The Roman ruins at Tarragona
Located around 95km (60 miles) south of Barcelona, Tarragona was the site of an ancient Iberian settlement, but it was the Romans, in the 3rd century BC, who established it as an important military and political base. Tarraco, as it was then known, quickly grew to a population of 30,000 and minted its own currency. By 27BC it was the capital of Tarraconensis, the largest Roman province on the Iberian peninsula.
The town now has some of the finest Roman remains to have survived in Spain. Its most impressive Roman monument, the first-century Pont del Diable, is some 4km north of the town centre, off the N240 towards Lleida (Lérida). The ‘Devil’s Bridge’ is actually a perfectly preserved two-storey aqueduct, which spans 217m (712ft) and rises to a height of 27m (88ft) above the ground.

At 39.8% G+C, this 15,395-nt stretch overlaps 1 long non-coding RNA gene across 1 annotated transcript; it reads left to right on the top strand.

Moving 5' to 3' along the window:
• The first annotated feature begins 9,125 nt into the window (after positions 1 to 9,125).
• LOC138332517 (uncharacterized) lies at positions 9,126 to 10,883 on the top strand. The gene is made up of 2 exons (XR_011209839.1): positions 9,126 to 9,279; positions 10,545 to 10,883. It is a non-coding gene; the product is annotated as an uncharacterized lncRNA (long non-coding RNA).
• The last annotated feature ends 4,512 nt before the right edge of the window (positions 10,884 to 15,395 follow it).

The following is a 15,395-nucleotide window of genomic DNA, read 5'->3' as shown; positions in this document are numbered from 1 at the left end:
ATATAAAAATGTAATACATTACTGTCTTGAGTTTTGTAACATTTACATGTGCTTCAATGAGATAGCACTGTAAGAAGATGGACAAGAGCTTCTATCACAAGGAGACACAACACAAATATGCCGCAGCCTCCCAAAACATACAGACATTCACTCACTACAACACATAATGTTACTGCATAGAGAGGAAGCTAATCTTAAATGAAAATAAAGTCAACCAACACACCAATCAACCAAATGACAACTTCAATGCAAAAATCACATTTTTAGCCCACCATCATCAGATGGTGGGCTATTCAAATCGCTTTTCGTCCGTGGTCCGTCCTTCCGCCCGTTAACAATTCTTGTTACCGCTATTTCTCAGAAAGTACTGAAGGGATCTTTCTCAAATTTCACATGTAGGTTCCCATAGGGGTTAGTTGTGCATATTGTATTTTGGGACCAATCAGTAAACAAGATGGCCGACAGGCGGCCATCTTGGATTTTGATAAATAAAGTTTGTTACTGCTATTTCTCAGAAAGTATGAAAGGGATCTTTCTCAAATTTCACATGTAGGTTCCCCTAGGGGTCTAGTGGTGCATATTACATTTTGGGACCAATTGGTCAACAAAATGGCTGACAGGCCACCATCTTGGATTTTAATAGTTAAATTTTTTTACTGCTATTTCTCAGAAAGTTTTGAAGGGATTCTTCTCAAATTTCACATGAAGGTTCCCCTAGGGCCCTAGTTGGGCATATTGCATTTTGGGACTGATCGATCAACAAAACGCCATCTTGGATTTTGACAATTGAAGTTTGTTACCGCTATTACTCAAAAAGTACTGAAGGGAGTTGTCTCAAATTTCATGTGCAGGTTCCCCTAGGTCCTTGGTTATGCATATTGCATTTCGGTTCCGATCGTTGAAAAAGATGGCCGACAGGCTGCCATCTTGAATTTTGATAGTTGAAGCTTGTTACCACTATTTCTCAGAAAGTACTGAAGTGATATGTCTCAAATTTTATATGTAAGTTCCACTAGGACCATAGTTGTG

Back in the city centre, to get a glimpse of the old city, you can take a walk along the Passeig Arqueològic. This follows the top of the old city walls, which enclose a maze of charming medieval streets.
Medieval Tarragona’s pride and joy is its cathedral, the largest in Catalunya, founded in 1171 but not consecrated until 1333. The 12th- to 13th-century cloister is an attraction in its own right, while the Museu Diocesà has a fine collection of art treasures and Flemish tapestries.